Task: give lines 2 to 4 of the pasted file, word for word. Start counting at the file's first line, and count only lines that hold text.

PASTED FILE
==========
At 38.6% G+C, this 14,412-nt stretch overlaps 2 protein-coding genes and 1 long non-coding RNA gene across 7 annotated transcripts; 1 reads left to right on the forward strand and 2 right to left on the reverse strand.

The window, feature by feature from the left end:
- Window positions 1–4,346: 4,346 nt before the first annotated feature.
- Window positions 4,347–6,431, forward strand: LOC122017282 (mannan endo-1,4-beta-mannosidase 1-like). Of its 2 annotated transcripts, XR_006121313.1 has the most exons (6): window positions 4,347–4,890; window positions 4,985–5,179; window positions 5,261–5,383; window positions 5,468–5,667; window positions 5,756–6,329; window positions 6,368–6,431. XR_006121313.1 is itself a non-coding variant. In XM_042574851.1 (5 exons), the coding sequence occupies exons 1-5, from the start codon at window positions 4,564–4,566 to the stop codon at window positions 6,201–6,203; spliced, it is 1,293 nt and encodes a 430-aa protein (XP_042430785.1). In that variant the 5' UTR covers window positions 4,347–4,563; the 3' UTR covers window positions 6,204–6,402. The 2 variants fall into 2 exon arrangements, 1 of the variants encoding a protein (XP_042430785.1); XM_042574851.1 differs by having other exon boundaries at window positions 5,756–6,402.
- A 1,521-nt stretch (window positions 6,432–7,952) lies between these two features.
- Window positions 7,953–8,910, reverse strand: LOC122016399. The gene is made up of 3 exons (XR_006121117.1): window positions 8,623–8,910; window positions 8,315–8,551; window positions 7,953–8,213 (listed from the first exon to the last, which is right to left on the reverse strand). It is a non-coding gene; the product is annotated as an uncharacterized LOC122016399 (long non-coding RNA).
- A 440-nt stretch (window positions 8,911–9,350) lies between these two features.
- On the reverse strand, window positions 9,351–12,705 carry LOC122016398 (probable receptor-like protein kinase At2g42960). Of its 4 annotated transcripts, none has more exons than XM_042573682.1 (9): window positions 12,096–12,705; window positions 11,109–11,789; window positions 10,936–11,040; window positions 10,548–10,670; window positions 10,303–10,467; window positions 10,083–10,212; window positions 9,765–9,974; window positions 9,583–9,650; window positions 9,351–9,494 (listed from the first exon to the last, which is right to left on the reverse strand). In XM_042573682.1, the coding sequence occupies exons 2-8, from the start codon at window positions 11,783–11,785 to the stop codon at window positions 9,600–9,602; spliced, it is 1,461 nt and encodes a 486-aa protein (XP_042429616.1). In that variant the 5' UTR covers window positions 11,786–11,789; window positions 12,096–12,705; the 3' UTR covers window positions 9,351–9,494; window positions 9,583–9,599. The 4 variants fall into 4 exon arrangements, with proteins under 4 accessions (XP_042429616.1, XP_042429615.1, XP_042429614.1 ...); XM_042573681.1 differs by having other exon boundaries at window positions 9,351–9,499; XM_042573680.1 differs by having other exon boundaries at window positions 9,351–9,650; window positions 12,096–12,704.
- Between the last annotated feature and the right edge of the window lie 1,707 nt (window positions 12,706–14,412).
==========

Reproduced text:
The window, feature by feature from the left end:
- Window positions 1–4,346: 4,346 nt before the first annotated feature.
- Window positions 4,347–6,431, forward strand: LOC122017282 (mannan endo-1,4-beta-mannosidase 1-like). Of its 2 annotated transcripts, XR_006121313.1 has the most exons (6): window positions 4,347–4,890; window positions 4,985–5,179; window positions 5,261–5,383; window positions 5,468–5,667; window positions 5,756–6,329; window positions 6,368–6,431. XR_006121313.1 is itself a non-coding variant. In XM_042574851.1 (5 exons), the coding sequence occupies exons 1-5, from the start codon at window positions 4,564–4,566 to the stop codon at window positions 6,201–6,203; spliced, it is 1,293 nt and encodes a 430-aa protein (XP_042430785.1). In that variant the 5' UTR covers window positions 4,347–4,563; the 3' UTR covers window positions 6,204–6,402. The 2 variants fall into 2 exon arrangements, 1 of the variants encoding a protein (XP_042430785.1); XM_042574851.1 differs by having other exon boundaries at window positions 5,756–6,402.